An unhealthy diet can expose children to serious mineral or multivitamin deficiency, most common being insufficient amounts needs of vitamin C, vitamin A, vitamin B6, folic acid, calcium and iron. Eating limited amounts of dairy products will cause an insufficient intake of calcium, which will directly affect the growth and bone mineralization.


The need for calcium during the growth of the organism is modified as follows: starting from 400 mg / day for five months, 600 mg / day to 12 months, 800 mg / day between 1-10 years of age, and 1200 mg / day for ages over 11 years. Foods rich in calcium include skimmed milk, yogurt and cheese.

Cheese is an important source of vitamin A, sodium, and, in small amounts, of vitamin B. Other products such as broccoli, cooked vegetables or salmon (with bones) are important in calcium content, but are hard to convince the kids to consume.

Regarding the iron body needs, it depends on age, sex, growth rate and development of mineral deposits background, and by absorption capacity of the digestive tract. Girls, during adolescence, will have higher iron needs due to menstrual losses. Sources of iron are; meat, fish, cereals, spinach, peas and dried beans.

Note!

The food pyramid was created by specialists in order to guide the individual toward a balanced and healthy diet. Using the recommendations included in the scheme can guide in choosing diets containing various products rich in nutrients, and in optimal concentrations, without destabilizing through surplus of food calories, fat (especially saturated fat and cholesterol), sugar and salt.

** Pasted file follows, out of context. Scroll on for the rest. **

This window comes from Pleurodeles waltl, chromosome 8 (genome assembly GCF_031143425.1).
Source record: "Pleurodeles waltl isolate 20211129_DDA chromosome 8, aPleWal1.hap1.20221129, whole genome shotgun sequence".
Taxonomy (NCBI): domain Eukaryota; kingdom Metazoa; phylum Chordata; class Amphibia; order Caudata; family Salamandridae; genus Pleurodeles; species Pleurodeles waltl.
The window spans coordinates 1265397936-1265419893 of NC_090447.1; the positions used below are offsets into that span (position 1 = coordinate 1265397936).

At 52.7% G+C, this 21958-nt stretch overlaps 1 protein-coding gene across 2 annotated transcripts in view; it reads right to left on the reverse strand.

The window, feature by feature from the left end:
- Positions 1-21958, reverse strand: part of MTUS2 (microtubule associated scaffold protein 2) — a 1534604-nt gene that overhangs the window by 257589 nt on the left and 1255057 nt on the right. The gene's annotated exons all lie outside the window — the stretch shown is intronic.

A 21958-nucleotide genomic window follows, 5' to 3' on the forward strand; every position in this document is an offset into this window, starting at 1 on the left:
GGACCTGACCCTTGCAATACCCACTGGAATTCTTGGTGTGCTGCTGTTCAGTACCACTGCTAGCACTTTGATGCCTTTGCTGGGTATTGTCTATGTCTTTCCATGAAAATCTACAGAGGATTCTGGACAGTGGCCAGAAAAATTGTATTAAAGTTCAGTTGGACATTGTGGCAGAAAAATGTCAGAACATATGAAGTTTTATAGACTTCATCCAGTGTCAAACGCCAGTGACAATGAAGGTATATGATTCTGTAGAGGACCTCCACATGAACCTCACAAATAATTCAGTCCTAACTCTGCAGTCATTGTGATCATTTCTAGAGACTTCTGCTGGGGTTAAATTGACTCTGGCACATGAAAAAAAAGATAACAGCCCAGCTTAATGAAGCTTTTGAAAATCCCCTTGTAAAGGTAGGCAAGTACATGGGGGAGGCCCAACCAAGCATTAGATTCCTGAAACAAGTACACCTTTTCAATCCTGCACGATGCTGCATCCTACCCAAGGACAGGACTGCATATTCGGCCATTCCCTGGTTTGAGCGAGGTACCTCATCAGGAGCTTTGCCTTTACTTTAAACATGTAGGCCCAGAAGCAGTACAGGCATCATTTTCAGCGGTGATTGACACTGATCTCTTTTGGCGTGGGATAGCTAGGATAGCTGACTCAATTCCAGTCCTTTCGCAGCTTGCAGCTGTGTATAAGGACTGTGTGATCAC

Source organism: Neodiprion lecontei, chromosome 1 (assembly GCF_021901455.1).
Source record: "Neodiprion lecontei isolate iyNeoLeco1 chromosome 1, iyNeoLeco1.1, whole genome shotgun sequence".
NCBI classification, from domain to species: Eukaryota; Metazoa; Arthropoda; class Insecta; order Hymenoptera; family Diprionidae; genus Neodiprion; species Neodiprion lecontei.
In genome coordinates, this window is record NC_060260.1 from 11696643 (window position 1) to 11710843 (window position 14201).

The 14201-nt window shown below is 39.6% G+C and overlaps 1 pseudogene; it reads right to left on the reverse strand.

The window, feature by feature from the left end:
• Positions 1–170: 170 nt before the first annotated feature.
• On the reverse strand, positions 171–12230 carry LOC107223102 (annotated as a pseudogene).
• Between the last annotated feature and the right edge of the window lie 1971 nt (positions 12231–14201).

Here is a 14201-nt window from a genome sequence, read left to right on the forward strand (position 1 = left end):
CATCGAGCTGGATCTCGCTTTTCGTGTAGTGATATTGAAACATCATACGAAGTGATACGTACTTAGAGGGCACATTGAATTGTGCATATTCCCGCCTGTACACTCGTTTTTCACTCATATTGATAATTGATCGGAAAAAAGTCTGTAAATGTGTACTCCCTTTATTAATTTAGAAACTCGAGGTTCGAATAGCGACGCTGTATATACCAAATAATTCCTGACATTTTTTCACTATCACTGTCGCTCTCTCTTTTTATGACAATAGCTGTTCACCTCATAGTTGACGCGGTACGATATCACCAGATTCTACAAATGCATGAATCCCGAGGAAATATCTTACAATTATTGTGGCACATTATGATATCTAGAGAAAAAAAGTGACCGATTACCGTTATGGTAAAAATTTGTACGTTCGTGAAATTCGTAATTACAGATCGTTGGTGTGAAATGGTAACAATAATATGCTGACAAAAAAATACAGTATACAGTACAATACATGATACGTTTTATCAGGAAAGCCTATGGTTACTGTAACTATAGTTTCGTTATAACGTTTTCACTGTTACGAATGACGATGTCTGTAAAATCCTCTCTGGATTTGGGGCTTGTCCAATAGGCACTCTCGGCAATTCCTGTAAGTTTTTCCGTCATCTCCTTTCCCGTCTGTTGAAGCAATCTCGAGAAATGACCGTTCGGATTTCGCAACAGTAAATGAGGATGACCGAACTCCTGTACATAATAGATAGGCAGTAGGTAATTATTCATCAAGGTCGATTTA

The foods are arranged in pyramid from the base to the top, depending on the amount to be taken daily, as follows:

Food pyramid

– At the bottom of the pyramid are wholegrain cereals (whole wheat flour, oatmeal, brown rice) and refined grains (white bread, husked rice), which are products rich in fiber, iron and many B complex vitamins (thiamine, niacin, acid folic) – the recommended amount is 6-11 servings / day (one serving can consist of a slice of bread, a small bowl of cereal, 100 grams of cooked rice);

– Follows, the fruits and vegetables (2-5 recommended servings / day), their importance being given to the content in fiber, vitamin C, folate and potassium;

– Group of proteins containing; meat, fish, eggs, pulses – they provide an important contribution of iron and zinc, besides the high protein content – the recommended amount is 2-3 servings of each 70-100 grams / day, on the same level of importance are placed dairy products (milk, semi-or full-skimmed milk, cheese, yogurt), milk based desserts (ice cream, puddings), because they contains calcium, potassium, vitamin D – are recommended at least 3 servings / day (higher in children, adolescents and breastfeeding women);

– At the top of the pyramid are oils, fats and sweets: they represent the lowest proportion of foods from the diet and should be eaten occasionally, because they bring many calories at the expense of nutrients. In this category are included vegetable oils, margarine, cream, sugar, carbonated drinks and desserts.